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Old March 2nd, 2006, 07:00 AM   #1
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Mic attenuation

When I use the Countryman B6 lav. on my PD150, I use the Mic. Attenuator switch on the camera to keep it from clipping. The HD100 doesn't have that option as far as I can tell. Does the -60, -50db mic. reference setting or the Audio reference setting factor in? What's the best way to handle the signal from the B6?

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Old March 2nd, 2006, 09:11 AM   #2
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Bill,

I'm moving this to the "Now Hear This" forum so the audio experts over there can have a stab at answering your question. The question probably also applies to the DVX/HVX and XL2/XLH1.
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Old March 2nd, 2006, 09:44 AM   #3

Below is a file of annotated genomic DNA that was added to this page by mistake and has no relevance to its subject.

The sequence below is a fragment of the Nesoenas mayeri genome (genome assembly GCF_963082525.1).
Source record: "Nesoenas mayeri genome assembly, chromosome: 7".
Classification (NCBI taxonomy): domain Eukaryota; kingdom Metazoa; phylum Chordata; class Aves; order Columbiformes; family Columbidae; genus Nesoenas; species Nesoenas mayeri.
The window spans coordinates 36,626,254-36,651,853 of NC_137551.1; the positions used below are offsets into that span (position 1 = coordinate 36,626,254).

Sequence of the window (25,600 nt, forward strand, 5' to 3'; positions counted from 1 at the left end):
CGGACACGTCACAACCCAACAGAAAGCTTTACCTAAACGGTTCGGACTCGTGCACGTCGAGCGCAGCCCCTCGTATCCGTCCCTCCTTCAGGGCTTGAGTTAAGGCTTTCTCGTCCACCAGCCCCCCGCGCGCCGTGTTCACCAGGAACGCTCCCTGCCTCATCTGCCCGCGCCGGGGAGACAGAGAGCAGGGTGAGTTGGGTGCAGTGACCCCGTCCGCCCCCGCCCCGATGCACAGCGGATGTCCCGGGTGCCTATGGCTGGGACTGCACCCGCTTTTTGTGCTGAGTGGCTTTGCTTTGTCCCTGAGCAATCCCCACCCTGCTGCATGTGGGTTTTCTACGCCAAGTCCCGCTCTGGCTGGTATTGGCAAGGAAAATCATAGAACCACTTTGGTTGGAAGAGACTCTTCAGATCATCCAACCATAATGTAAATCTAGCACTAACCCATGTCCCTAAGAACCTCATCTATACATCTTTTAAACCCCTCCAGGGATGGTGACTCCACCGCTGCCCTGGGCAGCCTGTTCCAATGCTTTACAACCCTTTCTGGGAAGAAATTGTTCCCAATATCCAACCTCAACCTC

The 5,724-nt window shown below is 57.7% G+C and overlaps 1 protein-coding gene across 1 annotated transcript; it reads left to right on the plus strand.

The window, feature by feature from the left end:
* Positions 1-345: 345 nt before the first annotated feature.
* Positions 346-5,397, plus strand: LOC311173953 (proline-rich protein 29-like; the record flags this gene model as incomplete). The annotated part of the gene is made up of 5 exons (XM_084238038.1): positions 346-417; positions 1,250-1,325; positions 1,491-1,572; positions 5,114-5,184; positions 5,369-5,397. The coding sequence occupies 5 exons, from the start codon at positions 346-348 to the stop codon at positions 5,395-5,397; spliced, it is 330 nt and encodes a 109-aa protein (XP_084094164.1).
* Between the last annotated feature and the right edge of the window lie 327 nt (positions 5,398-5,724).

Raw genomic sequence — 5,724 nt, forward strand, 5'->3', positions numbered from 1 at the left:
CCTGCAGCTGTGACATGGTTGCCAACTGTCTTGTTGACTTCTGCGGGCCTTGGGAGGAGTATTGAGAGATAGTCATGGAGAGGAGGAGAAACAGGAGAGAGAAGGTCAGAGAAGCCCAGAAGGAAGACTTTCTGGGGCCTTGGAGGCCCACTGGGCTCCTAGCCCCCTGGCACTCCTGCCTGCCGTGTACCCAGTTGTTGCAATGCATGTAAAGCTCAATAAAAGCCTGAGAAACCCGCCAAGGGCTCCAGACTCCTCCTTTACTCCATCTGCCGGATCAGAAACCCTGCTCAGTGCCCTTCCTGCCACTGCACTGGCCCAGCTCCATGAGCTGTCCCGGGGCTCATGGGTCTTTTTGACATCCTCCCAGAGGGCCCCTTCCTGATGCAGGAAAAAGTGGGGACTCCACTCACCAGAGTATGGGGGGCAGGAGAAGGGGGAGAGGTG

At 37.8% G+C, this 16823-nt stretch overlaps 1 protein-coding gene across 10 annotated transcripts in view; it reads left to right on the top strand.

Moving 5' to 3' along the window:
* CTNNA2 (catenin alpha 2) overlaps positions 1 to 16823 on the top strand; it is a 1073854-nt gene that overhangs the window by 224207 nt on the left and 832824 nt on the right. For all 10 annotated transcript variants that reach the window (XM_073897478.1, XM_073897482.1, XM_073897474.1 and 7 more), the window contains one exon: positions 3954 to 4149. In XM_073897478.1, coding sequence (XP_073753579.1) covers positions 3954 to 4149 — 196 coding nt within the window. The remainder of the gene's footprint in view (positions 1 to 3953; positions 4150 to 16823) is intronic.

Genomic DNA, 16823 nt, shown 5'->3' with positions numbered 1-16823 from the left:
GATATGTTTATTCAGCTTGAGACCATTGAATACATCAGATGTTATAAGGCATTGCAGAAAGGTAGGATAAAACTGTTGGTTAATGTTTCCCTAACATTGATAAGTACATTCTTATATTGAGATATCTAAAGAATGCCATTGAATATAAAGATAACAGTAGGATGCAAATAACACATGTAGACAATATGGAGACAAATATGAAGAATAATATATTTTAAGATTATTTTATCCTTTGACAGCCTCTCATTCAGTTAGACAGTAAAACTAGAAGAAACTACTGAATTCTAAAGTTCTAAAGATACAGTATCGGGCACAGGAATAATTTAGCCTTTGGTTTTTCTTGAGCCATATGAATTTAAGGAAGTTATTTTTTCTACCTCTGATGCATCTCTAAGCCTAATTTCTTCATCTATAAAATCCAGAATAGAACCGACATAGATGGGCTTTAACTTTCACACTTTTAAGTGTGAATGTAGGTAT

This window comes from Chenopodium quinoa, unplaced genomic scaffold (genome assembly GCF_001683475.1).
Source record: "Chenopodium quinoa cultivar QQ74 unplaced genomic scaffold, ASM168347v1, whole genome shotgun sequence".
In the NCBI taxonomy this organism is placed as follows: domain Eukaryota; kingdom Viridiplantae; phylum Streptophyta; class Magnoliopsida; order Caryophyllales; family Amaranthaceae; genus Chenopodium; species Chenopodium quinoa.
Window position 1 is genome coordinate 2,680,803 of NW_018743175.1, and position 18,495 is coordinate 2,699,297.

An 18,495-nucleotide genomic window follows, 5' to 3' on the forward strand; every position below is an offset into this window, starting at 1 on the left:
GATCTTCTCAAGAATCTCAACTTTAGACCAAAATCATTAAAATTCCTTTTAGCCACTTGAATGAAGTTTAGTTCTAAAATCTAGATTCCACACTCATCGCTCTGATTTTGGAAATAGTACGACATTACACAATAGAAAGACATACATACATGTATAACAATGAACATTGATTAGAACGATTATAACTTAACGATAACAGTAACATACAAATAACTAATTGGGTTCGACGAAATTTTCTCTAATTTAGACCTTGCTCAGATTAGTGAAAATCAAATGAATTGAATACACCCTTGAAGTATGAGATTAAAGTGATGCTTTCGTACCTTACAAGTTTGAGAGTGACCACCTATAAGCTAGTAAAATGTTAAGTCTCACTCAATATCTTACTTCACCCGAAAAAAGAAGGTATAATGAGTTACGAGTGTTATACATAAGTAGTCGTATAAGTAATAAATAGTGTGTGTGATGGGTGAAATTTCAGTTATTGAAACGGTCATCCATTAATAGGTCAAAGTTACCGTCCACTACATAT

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The -50db setting is less sensitive and the -60db setting is more sensitive. However this 10db difference isn't as large a swing as the 20db change the PD-150 attenuation setting gives. You may need an additional attenuator.
AudioTechnica makes one that is switchable 10/20/30 db and Shure makes one that is switchable 15/25/35 db. If you get the Shure version and use it in combination with the camera's menu settings, you can get either 5 or 10 db changes which will allow finer tuning than just a 10db change.
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Old March 2nd, 2006, 09:49 AM   #4
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Thanks. I'll look into it.
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Old March 7th, 2006, 03:45 PM   #5
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I tried the Shure attenuator and got too much hiss. -15 db was the only one I could possibly use and that created way too much hiss. I actually find that I''m getting hiss no matter what I do. Even when I use the Sony ECM-44B, I'm getting some hiss. I've been using the PD150 before this, so I'm used to some hiss, but I shouldn't be having this poblem with the HD100, no?